We’ve come a long way, baby. If you were born in Medieval England, you could expect to live around 33-40 years, on average. In 1950, the world average life expectancy was 48. Today, developed nations are seeing their life expectancy soar ever closer to triple digits, thanks to a variety of factors that help us live longer and with better quality.
The Lancet, a distinguished medical journal, has published a bold finding regarding the way life expectancy in developed nations is trending. All 35 industrialized countries analyzed in the study are expected to have a marked increase in life expectancy by 2030. Perhaps the most striking finding is that of South Korea, where South Korean women are projected to have a 57% chance of reaching a life expectancy above 90 years by 2030. That’s an incredible number, and it raises an increasingly reasonable question: is there an upper limit to how far humans can push life expectancy?
It’s not all roses, however — the United States in particular has a disappointing rate of life expectancy growth compared to other developed countries. In fact, it has the lowest increase of any of the high income countries analyzed in the study. By 2030, the researchers suggest that American men will live to 79.5 on average, with women lasting until 83.3. So, why does America score so low compared to other wealthy countries? Well, our nation is unfortunately a leader among other developed nations in negative areas such as BMI (body mass index), homicide rates, child mortality, lack of healthcare, and detrimental habits such as smoking.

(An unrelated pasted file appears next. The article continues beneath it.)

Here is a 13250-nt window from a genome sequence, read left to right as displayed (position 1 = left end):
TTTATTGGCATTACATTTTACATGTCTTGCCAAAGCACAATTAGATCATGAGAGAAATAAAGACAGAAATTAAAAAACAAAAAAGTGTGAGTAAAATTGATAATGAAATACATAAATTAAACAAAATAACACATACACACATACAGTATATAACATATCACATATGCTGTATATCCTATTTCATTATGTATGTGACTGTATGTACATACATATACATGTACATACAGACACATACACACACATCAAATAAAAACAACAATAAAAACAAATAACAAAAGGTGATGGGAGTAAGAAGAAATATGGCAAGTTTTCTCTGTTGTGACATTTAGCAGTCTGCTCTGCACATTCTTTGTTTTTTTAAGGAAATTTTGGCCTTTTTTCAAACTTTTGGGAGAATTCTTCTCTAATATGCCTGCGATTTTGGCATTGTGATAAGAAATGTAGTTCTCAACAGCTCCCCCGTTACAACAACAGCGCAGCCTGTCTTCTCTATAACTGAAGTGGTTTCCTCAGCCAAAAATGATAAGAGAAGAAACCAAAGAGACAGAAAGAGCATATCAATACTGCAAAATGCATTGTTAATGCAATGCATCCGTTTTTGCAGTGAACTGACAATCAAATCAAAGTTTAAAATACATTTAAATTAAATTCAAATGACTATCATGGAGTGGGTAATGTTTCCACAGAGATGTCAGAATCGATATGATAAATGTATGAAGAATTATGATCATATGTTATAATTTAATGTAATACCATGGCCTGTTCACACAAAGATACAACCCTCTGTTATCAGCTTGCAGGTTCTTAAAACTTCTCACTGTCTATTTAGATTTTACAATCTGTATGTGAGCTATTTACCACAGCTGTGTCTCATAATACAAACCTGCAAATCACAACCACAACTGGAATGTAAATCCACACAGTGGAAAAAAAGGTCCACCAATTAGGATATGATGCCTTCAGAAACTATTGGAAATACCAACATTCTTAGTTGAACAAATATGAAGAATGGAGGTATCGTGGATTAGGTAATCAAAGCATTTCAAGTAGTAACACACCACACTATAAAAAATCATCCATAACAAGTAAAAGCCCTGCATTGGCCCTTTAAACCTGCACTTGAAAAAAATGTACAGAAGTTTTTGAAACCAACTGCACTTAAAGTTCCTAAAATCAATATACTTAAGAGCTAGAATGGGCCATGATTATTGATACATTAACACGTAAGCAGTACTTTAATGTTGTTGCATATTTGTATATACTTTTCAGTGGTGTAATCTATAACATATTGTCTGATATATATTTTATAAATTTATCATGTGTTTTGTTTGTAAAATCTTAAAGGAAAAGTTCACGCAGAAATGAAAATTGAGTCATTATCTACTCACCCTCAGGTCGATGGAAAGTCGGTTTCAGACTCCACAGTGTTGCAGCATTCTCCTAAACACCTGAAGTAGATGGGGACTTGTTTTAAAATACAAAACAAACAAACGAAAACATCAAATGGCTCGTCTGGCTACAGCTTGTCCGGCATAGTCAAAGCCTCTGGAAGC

This suggests that, while medical and scientific advances are helping us live longer as a species, some of the cultural inclinations in America are holding us back from our true potential. Our goal moving further into the 21st century will be to identify and mitigate some of these factors.
When we look at countries that perform the best in terms of life expectancy growth by 2030, we can identify some common factors. South Korea, France, Spain, and Japan (some of the highest scorers) all share some cultural and societal norms that researchers believe play a huge role in the data and outcomes.
These nations all have better, more organized systems of providing healthcare to individuals from all walks of financial life. South Korea, for example, has universal healthcare. Blood pressure is lower in these countries, which can be attributed to a variety of factors, but particularly things such as lower rates of obesity and stress. Across the board, women live longer than men thanks to their preference for a healthier (and often less dangerous) lifestyle. Women also tend to smoke far less than men, on average.
Is there an upper limit to our life expectancy if things keep trending this way? According to the lead researcher of this study, Majid Ezzati, “we’re [nowhere] near the upper limit of life expectancy.”